b. "Substantial" and "Sufficient"

i. Threat of Escape

  1. On 21 June 2017 the Oryol Regional Court upheld the decision to impose pre-trial detention on the applicant. The court's reasoning includes the following (Appendix 36-B):

    The arguments of the defense lawyers that Christensen has been registered as a permanent resident of the city of Oryol for more than 10 years, has a residence permit and a legal source of income in the Russian Federation, is married to a citizen of the Russian Federation, has a positive characteristic at the place of residence, are not a sufficient guarantee that in case of release Christensen will not leave the Russian Federation, This could seriously complicate the preliminary investigation.

  2. In principle, the threat of escape is among the circumstances which have been considered "substantial" and "sufficient" in previous cases before the Court (see paragraph 88 of Buzadji v. Moldova, cited above).
  3. However, the Court recognizes the threat of escape only when such a risk is considered real. The Court pointed out that the threat of escape could not be determined solely by the gravity of the sentence possible; it should be assessed on the basis of other relevant factors. In this context, account must be taken, inter alia, of the character of the person concerned, his or her morals, property, connection with the State in which he or she is persecuted and his or her international contacts (see, inter alia, paragraph 33 of the judgment of 26 January 1993, V. (W) v. Switzerland, application No. 14379/88).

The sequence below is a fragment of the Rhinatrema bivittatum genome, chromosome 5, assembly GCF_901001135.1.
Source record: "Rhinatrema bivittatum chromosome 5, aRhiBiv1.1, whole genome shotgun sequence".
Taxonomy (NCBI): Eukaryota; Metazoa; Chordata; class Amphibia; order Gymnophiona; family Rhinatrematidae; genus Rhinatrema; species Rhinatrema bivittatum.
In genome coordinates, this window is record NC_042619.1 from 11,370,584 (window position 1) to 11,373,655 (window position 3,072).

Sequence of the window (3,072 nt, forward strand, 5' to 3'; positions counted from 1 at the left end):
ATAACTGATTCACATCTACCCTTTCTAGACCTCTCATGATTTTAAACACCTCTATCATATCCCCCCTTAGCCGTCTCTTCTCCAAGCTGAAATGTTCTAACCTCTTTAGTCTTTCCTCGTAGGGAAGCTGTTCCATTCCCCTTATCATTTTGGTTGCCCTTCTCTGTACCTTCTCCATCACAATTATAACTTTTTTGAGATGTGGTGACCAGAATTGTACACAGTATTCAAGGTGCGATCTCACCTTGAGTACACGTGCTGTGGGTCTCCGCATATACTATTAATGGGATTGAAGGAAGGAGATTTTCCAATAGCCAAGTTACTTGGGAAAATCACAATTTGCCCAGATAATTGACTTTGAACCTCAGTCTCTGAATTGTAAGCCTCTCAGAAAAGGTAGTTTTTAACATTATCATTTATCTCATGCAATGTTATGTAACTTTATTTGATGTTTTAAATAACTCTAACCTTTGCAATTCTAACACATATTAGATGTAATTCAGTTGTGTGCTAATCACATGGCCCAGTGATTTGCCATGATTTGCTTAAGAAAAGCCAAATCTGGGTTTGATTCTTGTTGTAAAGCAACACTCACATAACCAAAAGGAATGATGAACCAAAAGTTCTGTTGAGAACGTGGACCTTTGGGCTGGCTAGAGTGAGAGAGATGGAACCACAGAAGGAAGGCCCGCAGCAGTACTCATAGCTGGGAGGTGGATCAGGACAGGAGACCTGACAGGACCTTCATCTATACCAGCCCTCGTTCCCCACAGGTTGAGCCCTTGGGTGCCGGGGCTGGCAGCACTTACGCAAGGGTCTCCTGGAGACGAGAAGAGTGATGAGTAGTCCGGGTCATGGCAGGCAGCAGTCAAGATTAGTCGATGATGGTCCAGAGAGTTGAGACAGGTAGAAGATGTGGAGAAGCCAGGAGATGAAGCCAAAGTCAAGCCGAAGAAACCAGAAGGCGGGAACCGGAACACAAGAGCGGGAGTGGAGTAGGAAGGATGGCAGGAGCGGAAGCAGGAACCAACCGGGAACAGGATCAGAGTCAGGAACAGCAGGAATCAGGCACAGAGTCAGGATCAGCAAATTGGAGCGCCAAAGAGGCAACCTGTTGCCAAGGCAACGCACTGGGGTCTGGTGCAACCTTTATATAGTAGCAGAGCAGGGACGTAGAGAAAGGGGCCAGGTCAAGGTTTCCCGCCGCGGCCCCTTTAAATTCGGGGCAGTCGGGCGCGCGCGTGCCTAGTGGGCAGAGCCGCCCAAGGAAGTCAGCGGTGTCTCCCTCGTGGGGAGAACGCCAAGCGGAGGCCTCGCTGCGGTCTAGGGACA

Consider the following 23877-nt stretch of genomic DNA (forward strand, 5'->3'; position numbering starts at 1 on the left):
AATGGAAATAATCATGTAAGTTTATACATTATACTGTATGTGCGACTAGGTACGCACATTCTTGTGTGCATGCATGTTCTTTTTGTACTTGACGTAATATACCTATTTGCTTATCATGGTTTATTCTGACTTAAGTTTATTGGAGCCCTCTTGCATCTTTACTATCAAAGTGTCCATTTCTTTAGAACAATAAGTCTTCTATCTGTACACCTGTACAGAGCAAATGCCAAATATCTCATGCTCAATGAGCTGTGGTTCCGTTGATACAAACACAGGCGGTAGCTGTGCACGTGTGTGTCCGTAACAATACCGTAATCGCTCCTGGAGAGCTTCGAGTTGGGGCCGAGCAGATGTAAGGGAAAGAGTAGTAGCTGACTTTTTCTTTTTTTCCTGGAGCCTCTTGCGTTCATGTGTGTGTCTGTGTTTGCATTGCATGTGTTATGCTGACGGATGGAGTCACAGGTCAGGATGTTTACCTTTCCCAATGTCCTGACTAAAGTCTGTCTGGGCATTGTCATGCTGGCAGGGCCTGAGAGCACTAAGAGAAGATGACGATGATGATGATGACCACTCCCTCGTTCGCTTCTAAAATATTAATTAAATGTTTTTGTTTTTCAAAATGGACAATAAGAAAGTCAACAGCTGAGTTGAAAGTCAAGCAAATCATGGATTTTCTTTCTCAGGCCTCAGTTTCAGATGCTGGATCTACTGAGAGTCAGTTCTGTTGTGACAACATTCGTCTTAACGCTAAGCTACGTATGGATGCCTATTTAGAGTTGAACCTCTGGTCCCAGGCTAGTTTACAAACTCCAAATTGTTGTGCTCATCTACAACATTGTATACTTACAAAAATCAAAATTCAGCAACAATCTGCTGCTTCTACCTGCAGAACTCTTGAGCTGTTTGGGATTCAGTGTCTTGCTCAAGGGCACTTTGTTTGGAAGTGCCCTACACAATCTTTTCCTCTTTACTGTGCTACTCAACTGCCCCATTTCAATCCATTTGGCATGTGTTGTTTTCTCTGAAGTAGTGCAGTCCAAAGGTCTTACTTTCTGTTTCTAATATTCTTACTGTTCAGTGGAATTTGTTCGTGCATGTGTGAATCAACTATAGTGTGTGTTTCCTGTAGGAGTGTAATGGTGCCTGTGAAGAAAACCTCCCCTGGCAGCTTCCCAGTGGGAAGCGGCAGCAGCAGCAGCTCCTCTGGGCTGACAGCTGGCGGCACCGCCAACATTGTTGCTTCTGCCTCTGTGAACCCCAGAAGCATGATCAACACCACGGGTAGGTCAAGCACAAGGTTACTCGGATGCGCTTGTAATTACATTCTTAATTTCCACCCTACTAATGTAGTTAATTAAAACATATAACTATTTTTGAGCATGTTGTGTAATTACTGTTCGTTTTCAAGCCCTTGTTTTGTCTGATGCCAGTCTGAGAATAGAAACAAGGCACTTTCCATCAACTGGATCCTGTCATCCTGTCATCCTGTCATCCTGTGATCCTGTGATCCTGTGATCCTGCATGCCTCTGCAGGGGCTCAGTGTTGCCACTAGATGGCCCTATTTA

4. In the present case, the Oryol Regional Court found that the applicant had been registered as a permanent resident of Oryol for more than 10 years, had a residence permit and a legal source of income in the Russian Federation, was married to a citizen of the Russian Federation and had a positive characteristic at his place of residence, but, nevertheless, the court found that these factors did not constitute a sufficient guarantee that that the applicant will not leave the Russian Federation. In its appeal decision, the Oryol Regional Court did not state any reason why these factors could not be considered as a guarantee against escape.
  5. Moreover, on 15 September 2017 the applicant received a letter from the Embassy of Denmark in Moscow (Annex 20) assuring him that the Embassy would not issue him a new passport or otherwise assist him in leaving the territory of the Russian Federation. However, the letter did not lead to the applicant's release. The Court had previously ruled that an applicant who provided reasonable grounds for his or her to appear before a court, for example by providing guarantees or depositing his or her passport, should be released (see paragraph 39 of the Court's judgment of 12 December 1991 in the case of Clooth v . Belgium, application No. 12718/87).